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3

Generally, it will go away if you apply the brakes a bit (it will be a bit noisy at first, but after a few applications it will look as good as new), since the rust is likely only on the surface (this is one way to tell if a car has been not driven for a few days - rust spots appear on the brake discs, but they'll go away after a short trip around town). ...


2

You could try adding sealant to your tubular tire. Tufo Tire Sealant, Stans's No-tubes (and other tubeless sealants) can be used to deal with small punctures. Most recommend not using the sealant as a preventative measure, but more so as an after the fact solution to quickly fix punctures on the road. However, Tufo Standard tire sealant says that it can ...


2

You cannot draw any conclusions from one ride. Especially when your have ridden triple the distance of your previous longest ride. Anyone would expect some discomfort in that situation. Regarding recovery, it should have started during the ride. By this I mean you should have made sure you ate periodically and drank frequently. Some things that can help ...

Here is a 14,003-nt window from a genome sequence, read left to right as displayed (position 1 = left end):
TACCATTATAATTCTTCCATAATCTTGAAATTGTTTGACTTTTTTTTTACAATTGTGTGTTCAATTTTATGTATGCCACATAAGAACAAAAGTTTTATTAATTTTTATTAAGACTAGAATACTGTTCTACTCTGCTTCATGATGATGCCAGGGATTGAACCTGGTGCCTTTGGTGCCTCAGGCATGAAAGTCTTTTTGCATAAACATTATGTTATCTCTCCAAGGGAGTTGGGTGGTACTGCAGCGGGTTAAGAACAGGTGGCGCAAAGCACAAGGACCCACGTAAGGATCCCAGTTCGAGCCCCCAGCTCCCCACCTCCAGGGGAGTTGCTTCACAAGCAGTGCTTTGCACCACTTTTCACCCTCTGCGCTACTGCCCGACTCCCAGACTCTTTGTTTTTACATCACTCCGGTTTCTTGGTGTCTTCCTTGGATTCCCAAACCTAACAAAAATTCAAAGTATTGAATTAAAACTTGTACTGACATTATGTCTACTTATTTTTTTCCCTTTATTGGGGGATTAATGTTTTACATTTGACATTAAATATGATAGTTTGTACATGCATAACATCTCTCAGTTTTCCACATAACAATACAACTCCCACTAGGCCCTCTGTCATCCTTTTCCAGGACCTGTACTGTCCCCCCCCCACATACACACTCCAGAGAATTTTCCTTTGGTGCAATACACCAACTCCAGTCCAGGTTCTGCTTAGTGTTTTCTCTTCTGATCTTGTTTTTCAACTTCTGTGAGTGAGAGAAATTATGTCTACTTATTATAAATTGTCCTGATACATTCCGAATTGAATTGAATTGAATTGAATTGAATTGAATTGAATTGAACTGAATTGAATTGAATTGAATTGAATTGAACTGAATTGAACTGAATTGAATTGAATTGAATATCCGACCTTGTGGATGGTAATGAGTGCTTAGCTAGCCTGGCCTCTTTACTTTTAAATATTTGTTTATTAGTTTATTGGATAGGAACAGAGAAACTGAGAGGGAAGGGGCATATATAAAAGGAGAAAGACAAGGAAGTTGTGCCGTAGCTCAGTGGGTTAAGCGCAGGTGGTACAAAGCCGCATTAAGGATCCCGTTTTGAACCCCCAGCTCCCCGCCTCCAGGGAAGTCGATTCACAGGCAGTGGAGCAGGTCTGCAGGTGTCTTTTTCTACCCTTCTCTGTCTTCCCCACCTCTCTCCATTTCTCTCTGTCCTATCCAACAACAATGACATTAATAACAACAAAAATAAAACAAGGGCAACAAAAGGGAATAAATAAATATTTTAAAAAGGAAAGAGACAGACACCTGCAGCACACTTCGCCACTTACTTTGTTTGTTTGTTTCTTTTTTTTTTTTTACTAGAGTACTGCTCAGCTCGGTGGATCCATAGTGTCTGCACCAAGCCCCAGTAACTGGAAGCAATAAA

2

To check your headset, sit on the bike, lock the front brakes, and push forward/backward with your feet. If you can see any looseness in the headset it needs to be tightened. Since it's so easy to check one should check a few times a year. But no real "schedule" is needed. I've seen headsets that were remarkably loose. Though looseness affects handling to ...


1

Should there be any steps I take to recover myself? Depends on what is your goal. Do you want to ride hard the next day, too? Then absolutely, there is a full spectrum of options to speed up the recovery, as in the comment of andy256. The most important are probably a good meal and a good sleep. Avoid alcohol, too. Don't care so much about riding ...


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If your headset has recently been replaced, then you should check its adjustment occasionally. Newly fitted bearing races can settle slightly into the head tube and the fork crown, particularly if you ride over a rough or bumpy surface. Adjust to be as loose as possible without any play or knocking when you do the check that Daniel R Hicks describes here.



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